Things in plastic don’t need stewards; they don’t need people. Thus, people who buy things in plastic don’t need people, either. I mean, of course they do, somewhere along the line, but that just means that the only people they need are distant ones, invisible ones. We need people absent.
The effect of me biking to the market so that I can shop for food with no plastic is, unexpectedly, that I wind up meeting people. Chatting with the lady as she scoops out nuts and figs and banana chips. Showing her my odometer as it rolls past 1000km, sharing that little slice of pride, telling her my parents, whom she met one time, are going to enjoy some of what she’s selling me when we hop on a plane and fly to see their parents; maybe grandma and grandpa will try some of it, too. Meeting her daughter, who’s there working for the summer. Realizing that she has a daughter, has a family, is the head of a family, is a member of a family, a person in a family, a person, a person with all the fears and dreams and hopes and frustrations and joys that I’ve got. She wishes me a safe trip, I wish her a nice summer.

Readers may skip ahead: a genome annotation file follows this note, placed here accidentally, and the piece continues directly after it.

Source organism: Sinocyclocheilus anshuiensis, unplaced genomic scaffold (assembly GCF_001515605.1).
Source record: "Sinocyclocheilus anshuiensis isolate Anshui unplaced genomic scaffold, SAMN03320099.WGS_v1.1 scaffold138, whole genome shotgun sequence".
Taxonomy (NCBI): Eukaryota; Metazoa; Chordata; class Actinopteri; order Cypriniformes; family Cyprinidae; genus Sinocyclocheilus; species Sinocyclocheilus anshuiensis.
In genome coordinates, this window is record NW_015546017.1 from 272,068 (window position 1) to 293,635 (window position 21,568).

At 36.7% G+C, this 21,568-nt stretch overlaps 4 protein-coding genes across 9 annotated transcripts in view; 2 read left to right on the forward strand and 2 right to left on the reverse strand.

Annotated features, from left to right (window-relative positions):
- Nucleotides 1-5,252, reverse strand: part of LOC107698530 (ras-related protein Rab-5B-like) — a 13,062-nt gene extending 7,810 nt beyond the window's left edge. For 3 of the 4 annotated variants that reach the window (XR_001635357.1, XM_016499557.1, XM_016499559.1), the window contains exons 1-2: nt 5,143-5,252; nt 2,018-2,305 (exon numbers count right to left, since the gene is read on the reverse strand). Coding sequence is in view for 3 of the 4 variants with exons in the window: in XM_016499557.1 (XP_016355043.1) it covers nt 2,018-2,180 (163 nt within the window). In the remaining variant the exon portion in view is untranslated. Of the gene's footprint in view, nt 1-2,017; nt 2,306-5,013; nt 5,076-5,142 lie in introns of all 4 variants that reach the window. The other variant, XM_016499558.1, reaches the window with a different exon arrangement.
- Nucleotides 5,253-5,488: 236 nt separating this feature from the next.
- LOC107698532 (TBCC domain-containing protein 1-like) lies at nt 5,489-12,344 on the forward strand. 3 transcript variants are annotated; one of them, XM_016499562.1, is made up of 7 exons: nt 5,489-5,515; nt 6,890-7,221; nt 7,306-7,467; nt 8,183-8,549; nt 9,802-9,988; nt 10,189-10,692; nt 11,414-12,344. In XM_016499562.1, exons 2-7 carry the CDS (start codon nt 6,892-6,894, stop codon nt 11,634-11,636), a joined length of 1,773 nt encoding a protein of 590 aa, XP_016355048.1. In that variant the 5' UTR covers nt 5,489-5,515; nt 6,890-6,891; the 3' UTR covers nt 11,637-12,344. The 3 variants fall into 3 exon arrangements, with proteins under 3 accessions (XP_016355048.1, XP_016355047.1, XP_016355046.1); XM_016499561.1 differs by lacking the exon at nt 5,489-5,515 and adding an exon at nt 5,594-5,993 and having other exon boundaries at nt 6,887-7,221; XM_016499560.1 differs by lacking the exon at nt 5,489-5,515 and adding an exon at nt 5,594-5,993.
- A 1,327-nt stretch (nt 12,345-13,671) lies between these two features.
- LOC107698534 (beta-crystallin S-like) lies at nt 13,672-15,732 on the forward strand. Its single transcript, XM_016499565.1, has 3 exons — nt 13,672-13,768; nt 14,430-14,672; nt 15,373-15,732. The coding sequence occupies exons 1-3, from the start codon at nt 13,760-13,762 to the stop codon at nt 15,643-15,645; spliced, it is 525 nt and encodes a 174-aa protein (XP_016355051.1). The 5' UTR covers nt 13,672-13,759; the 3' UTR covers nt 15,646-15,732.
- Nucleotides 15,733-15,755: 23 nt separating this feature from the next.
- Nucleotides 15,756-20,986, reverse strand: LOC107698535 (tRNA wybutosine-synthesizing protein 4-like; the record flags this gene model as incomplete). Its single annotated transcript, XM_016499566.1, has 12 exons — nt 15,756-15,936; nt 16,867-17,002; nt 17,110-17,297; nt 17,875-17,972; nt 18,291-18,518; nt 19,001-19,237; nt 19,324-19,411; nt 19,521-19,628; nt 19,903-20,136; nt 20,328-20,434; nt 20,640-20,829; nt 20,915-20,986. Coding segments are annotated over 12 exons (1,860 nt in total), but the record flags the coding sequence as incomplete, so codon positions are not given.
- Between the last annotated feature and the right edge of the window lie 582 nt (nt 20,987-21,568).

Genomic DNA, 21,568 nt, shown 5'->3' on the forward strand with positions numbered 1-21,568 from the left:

Or, I could buy a bag with a cartoon peanut on the front.